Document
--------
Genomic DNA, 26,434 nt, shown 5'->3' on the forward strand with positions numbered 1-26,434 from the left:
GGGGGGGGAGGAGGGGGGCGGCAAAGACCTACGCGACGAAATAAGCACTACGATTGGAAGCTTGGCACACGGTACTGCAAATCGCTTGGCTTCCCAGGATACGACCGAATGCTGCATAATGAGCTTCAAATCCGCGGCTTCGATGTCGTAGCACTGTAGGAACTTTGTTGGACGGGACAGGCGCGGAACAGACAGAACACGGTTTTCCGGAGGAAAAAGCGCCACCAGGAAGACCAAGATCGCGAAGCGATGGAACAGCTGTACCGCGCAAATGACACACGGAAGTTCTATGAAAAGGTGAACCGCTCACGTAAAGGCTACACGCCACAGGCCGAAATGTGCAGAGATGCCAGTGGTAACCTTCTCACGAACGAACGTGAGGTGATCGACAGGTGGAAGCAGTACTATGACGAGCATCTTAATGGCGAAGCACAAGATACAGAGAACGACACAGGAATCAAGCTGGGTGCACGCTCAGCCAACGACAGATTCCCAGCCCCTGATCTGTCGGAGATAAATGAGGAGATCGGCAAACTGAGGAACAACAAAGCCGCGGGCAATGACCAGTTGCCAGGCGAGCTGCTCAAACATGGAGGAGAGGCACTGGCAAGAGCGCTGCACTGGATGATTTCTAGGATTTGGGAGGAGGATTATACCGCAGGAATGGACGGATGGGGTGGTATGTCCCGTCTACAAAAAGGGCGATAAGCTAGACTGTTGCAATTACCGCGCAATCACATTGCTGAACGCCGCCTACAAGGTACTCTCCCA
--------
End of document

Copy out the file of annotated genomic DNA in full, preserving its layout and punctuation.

Genomic DNA, 26,434 nt, shown 5'->3' on the forward strand with positions numbered 1-26,434 from the left:
GGGGGGGGAGGAGGGGGGCGGCAAAGACCTACGCGACGAAATAAGCACTACGATTGGAAGCTTGGCACACGGTACTGCAAATCGCTTGGCTTCCCAGGATACGACCGAATGCTGCATAATGAGCTTCAAATCCGCGGCTTCGATGTCGTAGCACTGTAGGAACTTTGTTGGACGGGACAGGCGCGGAACAGACAGAACACGGTTTTCCGGAGGAAAAAGCGCCACCAGGAAGACCAAGATCGCGAAGCGATGGAACAGCTGTACCGCGCAAATGACACACGGAAGTTCTATGAAAAGGTGAACCGCTCACGTAAAGGCTACACGCCACAGGCCGAAATGTGCAGAGATGCCAGTGGTAACCTTCTCACGAACGAACGTGAGGTGATCGACAGGTGGAAGCAGTACTATGACGAGCATCTTAATGGCGAAGCACAAGATACAGAGAACGACACAGGAATCAAGCTGGGTGCACGCTCAGCCAACGACAGATTCCCAGCCCCTGATCTGTCGGAGATAAATGAGGAGATCGGCAAACTGAGGAACAACAAAGCCGCGGGCAATGACCAGTTGCCAGGCGAGCTGCTCAAACATGGAGGAGAGGCACTGGCAAGAGCGCTGCACTGGATGATTTCTAGGATTTGGGAGGAGGATTATACCGCAGGAATGGACGGATGGGGTGGTATGTCCCGTCTACAAAAAGGGCGATAAGCTAGACTGTTGCAATTACCGCGCAATCACATTGCTGAACGCCGCCTACAAGGTACTCTCCCA